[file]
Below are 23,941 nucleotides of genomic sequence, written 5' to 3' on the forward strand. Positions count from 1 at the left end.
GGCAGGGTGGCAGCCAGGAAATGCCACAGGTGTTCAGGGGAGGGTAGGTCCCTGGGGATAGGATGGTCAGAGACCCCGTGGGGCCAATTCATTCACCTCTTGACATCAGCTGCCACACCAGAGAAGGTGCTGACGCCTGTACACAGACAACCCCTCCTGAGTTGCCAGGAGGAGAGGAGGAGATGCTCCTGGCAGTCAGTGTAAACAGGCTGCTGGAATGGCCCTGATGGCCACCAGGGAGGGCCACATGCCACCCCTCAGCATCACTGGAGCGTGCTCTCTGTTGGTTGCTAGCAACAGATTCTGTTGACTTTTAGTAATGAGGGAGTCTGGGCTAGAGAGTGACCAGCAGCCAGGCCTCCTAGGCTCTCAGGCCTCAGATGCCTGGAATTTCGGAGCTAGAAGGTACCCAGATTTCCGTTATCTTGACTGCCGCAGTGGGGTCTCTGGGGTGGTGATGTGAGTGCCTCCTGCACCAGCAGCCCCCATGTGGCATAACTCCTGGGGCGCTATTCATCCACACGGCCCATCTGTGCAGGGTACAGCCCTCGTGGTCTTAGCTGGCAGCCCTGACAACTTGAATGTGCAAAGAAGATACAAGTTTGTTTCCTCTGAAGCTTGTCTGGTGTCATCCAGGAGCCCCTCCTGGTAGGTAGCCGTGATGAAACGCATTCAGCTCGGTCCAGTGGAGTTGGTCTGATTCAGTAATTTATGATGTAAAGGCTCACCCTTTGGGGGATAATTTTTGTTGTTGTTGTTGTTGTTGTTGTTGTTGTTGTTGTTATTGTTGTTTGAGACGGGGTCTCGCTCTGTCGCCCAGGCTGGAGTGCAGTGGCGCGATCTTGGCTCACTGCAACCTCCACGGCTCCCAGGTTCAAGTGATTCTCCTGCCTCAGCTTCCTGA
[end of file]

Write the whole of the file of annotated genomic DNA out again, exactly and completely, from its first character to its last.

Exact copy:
Below are 23,941 nucleotides of genomic sequence, written 5' to 3' on the forward strand. Positions count from 1 at the left end.
GGCAGGGTGGCAGCCAGGAAATGCCACAGGTGTTCAGGGGAGGGTAGGTCCCTGGGGATAGGATGGTCAGAGACCCCGTGGGGCCAATTCATTCACCTCTTGACATCAGCTGCCACACCAGAGAAGGTGCTGACGCCTGTACACAGACAACCCCTCCTGAGTTGCCAGGAGGAGAGGAGGAGATGCTCCTGGCAGTCAGTGTAAACAGGCTGCTGGAATGGCCCTGATGGCCACCAGGGAGGGCCACATGCCACCCCTCAGCATCACTGGAGCGTGCTCTCTGTTGGTTGCTAGCAACAGATTCTGTTGACTTTTAGTAATGAGGGAGTCTGGGCTAGAGAGTGACCAGCAGCCAGGCCTCCTAGGCTCTCAGGCCTCAGATGCCTGGAATTTCGGAGCTAGAAGGTACCCAGATTTCCGTTATCTTGACTGCCGCAGTGGGGTCTCTGGGGTGGTGATGTGAGTGCCTCCTGCACCAGCAGCCCCCATGTGGCATAACTCCTGGGGCGCTATTCATCCACACGGCCCATCTGTGCAGGGTACAGCCCTCGTGGTCTTAGCTGGCAGCCCTGACAACTTGAATGTGCAAAGAAGATACAAGTTTGTTTCCTCTGAAGCTTGTCTGGTGTCATCCAGGAGCCCCTCCTGGTAGGTAGCCGTGATGAAACGCATTCAGCTCGGTCCAGTGGAGTTGGTCTGATTCAGTAATTTATGATGTAAAGGCTCACCCTTTGGGGGATAATTTTTGTTGTTGTTGTTGTTGTTGTTGTTGTTGTTGTTGTTATTGTTGTTTGAGACGGGGTCTCGCTCTGTCGCCCAGGCTGGAGTGCAGTGGCGCGATCTTGGCTCACTGCAACCTCCACGGCTCCCAGGTTCAAGTGATTCTCCTGCCTCAGCTTCCTGA